Last Updated: Wednesday, February 01, 2017

On The Fifth Anniversary Of The Roskilde Festival Tragedy, Organizers Face New Crowd Safety Criticism
Updated: Sunday, July 03, 2005

You and the Festival Crowd, the most widely distributed crowd safety guidance for spectators in the world. The multi-language pamphlet was produced by Crowd Management Strategies for the Roskilde Festival, following the 2000 tragedy. Photo: CMS c 2002

In 2000, nine young men were crushed to death at the beginning of the Pearl Jam set at the Roskilde Festival in Denmark. Scores of fans, along with a whole nation, were traumatized.

The tragedy, one of the worst European music festival disasters, became the center of a Danish government investigation, outraged the Danish public and became a warning to European festival organizers to clean up their events.

England’s competing Glastonbury Festival was canceled that year in fear that it might end in similar tragedy, when organizer Michael Eavis failed to produce a reasonable crowd safety plan.

At the time, the Roskilde Festival was run by its longtime manager Lief Skov. He, Pearl Jam and the Roskilde police took the brunt of criticism that followed the tragedy. Crowd Management Strategies was among the most vocal critics of those who failed to protect festivalgoers.

Such promises as those made by Mr. Skov are often heard after major concert disasters or near-disasters. In this case, Mr. Skov kept his word and instituted major crowd safety improvements that were in place for the 2001 festival. At the same time, the Danish Ministry of Culture produced a valuable report that addressed the festival tragedy and made a number of important recommendations. These accomplishments helped the Roskilde Festival win a 2002 Crowdsafe® Award. Mr. Skov resigned his position after 2001.

Since then, the new festival regime appears to have moved away from the high standards set by Mr. Skov. This year, that perception became the subject of an investigative story by the Danish newspaper B.T. A series of articles written by journalist Niels C. Svanborg appeared this week, in advance of the start of this year’s Roskilde Festival (June 30 – July 3). Mr. Svansborg found, among other things, that two weeks before the festival was to begin, the risk assessment plan had not been approved by the Roskilde police. It was not approved until Friday.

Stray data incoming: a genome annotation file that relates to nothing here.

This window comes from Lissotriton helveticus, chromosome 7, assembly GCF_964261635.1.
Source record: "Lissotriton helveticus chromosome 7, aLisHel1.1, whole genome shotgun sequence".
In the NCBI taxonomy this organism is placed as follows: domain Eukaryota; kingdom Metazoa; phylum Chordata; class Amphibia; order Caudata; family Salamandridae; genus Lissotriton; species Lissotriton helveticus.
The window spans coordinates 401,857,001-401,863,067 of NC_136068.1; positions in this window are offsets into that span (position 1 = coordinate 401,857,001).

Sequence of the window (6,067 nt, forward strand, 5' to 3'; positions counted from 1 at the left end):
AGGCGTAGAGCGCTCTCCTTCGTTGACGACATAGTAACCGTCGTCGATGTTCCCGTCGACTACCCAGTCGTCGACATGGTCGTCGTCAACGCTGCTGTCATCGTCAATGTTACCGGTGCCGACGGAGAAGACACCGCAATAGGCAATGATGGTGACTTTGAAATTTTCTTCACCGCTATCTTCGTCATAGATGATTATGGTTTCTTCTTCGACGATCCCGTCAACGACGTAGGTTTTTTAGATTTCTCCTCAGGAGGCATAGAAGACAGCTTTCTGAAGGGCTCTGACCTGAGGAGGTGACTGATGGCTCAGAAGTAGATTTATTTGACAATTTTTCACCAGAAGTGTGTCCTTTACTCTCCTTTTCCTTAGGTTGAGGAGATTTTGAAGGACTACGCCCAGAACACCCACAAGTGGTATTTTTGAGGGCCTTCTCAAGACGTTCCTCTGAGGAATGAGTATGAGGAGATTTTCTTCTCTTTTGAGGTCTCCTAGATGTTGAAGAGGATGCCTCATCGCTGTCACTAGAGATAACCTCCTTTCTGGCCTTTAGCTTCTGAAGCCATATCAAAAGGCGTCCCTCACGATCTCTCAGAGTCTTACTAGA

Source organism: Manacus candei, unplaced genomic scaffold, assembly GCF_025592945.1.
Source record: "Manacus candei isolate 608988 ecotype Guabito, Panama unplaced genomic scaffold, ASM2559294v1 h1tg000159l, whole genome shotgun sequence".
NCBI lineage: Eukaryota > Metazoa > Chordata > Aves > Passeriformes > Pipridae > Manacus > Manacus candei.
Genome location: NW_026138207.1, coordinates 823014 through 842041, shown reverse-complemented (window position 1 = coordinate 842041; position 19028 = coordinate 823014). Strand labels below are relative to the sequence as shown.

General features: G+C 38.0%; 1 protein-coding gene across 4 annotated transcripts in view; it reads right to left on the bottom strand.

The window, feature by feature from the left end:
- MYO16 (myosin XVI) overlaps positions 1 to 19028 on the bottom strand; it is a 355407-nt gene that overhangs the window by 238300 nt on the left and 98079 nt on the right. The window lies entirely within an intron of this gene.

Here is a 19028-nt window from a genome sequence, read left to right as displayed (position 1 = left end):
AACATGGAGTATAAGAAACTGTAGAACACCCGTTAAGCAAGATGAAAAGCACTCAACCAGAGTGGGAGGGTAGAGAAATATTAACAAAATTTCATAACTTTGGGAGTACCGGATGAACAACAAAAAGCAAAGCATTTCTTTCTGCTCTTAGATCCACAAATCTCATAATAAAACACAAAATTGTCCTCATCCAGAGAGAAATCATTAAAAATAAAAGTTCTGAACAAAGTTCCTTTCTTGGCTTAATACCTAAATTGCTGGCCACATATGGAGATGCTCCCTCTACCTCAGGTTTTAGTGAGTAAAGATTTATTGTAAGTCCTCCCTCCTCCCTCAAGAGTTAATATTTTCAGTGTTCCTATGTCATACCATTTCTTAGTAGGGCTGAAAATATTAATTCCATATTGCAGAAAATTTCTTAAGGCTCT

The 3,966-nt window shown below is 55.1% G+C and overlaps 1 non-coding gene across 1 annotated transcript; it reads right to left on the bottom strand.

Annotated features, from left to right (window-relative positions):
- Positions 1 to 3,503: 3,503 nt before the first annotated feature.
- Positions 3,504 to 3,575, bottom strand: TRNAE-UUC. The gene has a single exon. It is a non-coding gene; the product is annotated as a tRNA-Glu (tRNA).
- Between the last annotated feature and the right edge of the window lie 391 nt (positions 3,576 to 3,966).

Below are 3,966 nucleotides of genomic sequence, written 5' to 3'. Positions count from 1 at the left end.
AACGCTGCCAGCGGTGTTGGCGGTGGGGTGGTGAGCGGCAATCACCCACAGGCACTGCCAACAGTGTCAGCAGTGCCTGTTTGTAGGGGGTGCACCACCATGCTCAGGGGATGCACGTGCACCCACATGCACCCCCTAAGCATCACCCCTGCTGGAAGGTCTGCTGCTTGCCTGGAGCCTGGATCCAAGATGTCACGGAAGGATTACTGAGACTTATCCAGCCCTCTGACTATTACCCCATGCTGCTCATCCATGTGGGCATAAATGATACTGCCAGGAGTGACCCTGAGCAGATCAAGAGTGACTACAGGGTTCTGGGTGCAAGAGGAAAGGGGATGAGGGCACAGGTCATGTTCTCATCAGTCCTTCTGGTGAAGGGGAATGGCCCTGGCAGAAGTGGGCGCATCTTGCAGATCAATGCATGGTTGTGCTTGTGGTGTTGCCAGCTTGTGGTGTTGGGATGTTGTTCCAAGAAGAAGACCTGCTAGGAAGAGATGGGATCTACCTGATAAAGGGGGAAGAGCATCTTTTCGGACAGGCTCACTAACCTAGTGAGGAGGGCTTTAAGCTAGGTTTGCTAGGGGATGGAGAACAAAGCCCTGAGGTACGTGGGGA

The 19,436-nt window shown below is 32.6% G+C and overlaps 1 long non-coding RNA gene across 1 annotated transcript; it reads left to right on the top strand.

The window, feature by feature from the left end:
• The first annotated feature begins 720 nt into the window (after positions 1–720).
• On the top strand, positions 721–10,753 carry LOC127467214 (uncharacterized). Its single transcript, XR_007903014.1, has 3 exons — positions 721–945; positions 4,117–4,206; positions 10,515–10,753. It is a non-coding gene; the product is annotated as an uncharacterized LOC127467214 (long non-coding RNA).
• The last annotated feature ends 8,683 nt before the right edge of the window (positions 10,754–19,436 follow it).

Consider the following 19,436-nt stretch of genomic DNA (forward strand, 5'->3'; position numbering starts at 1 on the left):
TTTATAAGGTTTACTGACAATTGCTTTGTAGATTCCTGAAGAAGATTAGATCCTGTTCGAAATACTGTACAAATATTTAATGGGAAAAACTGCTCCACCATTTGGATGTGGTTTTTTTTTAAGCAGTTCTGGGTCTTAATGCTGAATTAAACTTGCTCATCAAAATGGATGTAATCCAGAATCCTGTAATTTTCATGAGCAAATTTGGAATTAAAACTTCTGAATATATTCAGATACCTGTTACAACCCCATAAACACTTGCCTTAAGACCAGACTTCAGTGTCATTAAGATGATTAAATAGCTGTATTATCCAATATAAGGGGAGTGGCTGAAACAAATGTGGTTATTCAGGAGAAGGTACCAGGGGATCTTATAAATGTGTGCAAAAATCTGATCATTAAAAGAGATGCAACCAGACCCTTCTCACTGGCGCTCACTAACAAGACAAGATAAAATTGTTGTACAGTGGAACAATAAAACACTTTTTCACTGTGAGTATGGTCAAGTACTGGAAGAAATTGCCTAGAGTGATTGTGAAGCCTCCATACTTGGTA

A risk assessment plan is used to determine, among other things, potential safety dangers that are likely to be present at a public event. Once identified by organizers, they are expected to outline how those dangers will be mitigated. If that is done, the event is approved. It is a pivotal part of a crowd management plan. For a risk assessment to have value it must be completed in ample time for the proper authorities to review it and make necessary revisions. The authority in this case is the Roskilde Police.

The journalist also found that the risk assessment itself was, in part, amateurish, practically a copy of previous plans and on certain topics non-responsive to contemporary Roskilde Festival problems. These were also the findings of Crowd Management Strategies’ Paul Wertheimer, who reviewed sections of the risk assessment plan for B.T.

For example, Mr. Wertheimer noted that the plan did not address last year’s three festival rapes, alcohol and drug management or artist profiles of the performers who will appear this year. One festivalgoer died at Roskilde in 2004.

Nowhere in the Roskilde Festival 2005 risk assessment is there any mention of heightened security or improved public information campaigns to help protect female festivalgoers. However, there is mention on the Roskilde Festival website about totally nude male running races.

As for artist profiles, which help authorities better understand the temperament of performers and their past histories, such information is vital to understanding their audiences and the type of crowd activities that are likely to occur. This is important for crowd management planning.

The Roskilde Festival risk assessment plan does not include this information. Roskilde Festival organizers told Mr. Svanborg that if police want to see this information they can make an appointment. The organizers refused to allow B.T. to review their file on artists. Something that should be public information.

So what have Roskilde Festival organizers remembered about the the 2000 tragedy? Apparently not enough. Many of the concert security managers, whose qualifications have always been suspect, have somehow kkept their jobs. This is part of the problem along with failed leadership. The festival would probably be better off if Mr. Skov were still heading it. He transformed the Roskilde Festival and made it the safest festival in Europe in 2001. Roskilde cannot claim that title today.

The lesson of the Roskilde Festival, is the lesson of all communities that, following a local tragedy, fail to set in place laws and standards by which to regulate events like Denmark’s biggest rock festival. Live entertainment Industry self-impose guidance never works. In Denmark, America, England and the rest of the world, the live entertainment industry will literally always put profit before safety, if given the option.

The Danish government should revisit the Roskilde Festival tragedy and finish the excellent work it started half a decade ago. Danish officials have shown they have the resources and ability to do just that.

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